Energy Efficiency, GHG Emissions, Regulation, Sourcing Renewables - August 19, 2023
Weekend Reads: Renewables Versus Summer Heat; Potential Hydrogen Breakthrough
It’s the weekend! Kick back and catch up with these must-read articles from around the web:
Why haven't summer's extreme heat waves caused any blackouts? Renewable energy is helping (USA Today) Energy experts say four things have come together to make this summer, while hot, nowhere near as dangerous as it might have been had power systems failed leaving thousands without the air conditioning that's now a matter of survival during heat waves.
Is carbon capture and storage a climate solution? (Inside Climate News) Fossil fuel companies’ favorite climate solution has scored tens of billions of dollars in support from the Biden administration and Congress, but many environmentalists and scientists say it is a dangerous boondoggle.
Methane + sunlight + catalyst = emissions-free hydrogen, say UCF researchers (CleanTechnica) Researchers at the University of Central Florida say they have discovered a way to make hydrogen with no carbon dioxide emissions. Richard Blair and Laurene Tetard, both professors at the University of Central Florida, say they have developed a process that allows methane to be converted into hydrogen and carbon at room temperature using nothing but sunlight.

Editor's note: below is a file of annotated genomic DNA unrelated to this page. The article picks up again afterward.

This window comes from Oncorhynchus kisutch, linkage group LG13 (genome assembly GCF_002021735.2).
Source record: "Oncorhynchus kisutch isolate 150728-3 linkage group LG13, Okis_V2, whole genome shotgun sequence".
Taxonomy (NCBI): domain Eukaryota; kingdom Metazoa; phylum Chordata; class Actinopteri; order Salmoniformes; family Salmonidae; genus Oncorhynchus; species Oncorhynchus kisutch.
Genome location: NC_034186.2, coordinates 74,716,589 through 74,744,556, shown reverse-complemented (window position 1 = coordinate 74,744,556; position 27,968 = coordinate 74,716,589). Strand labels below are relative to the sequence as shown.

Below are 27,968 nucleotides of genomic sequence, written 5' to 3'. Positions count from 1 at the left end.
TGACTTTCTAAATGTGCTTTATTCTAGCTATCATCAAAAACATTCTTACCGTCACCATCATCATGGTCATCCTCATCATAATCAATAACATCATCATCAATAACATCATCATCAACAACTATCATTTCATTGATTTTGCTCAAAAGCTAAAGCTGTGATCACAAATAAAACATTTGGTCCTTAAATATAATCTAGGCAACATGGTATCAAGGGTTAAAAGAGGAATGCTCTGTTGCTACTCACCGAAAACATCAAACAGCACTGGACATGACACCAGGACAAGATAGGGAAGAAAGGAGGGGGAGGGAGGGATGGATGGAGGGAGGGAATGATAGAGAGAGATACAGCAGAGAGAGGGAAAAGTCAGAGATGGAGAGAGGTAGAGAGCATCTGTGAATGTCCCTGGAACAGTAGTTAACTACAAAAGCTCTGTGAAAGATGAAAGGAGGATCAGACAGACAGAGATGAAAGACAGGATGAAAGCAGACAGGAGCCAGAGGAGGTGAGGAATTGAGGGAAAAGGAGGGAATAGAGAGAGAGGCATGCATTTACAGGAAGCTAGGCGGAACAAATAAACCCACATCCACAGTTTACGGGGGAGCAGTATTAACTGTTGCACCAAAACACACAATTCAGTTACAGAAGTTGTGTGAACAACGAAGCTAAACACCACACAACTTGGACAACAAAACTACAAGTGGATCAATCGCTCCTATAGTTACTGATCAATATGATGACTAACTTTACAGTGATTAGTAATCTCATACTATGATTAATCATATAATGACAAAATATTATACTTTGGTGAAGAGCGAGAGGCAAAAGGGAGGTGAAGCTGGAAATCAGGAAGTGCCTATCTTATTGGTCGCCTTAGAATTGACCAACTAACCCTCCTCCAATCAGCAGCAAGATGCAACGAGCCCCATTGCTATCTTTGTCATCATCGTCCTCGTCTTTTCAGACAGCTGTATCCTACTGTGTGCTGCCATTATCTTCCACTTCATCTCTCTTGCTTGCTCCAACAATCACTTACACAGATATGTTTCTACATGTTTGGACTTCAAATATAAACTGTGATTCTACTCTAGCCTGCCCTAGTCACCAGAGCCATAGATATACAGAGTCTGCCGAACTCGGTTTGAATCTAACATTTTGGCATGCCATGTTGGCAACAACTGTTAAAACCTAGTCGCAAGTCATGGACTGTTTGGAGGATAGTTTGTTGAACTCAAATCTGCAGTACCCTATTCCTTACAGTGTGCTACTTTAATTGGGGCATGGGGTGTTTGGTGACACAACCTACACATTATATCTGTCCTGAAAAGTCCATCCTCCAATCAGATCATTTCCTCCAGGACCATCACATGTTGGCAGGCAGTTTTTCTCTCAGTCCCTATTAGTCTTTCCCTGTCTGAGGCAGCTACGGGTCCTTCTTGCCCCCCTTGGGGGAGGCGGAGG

Heat pumps can decarbonize food and beverage processing, but report warns of bottlenecks (Utility Dive) Heat pumps and other emissions-free technologies could almost entirely decarbonize food and beverage processing in the United States by 2035, according to a report commissioned by the World Wildlife Fund and the Renewable Thermal Collaborative. The report concludes virtually all of these emissions can be eliminated but also warns there are bottlenecks to electrification.
Montana judge sides with youth in historic climate trial (Politico) A Montana judge on Monday found that the Treasure State is violating its residents’ right to a clean environment — delivering a major victory to the 16 kids, teens and young adults behind the first U.S. youth-led climate trial.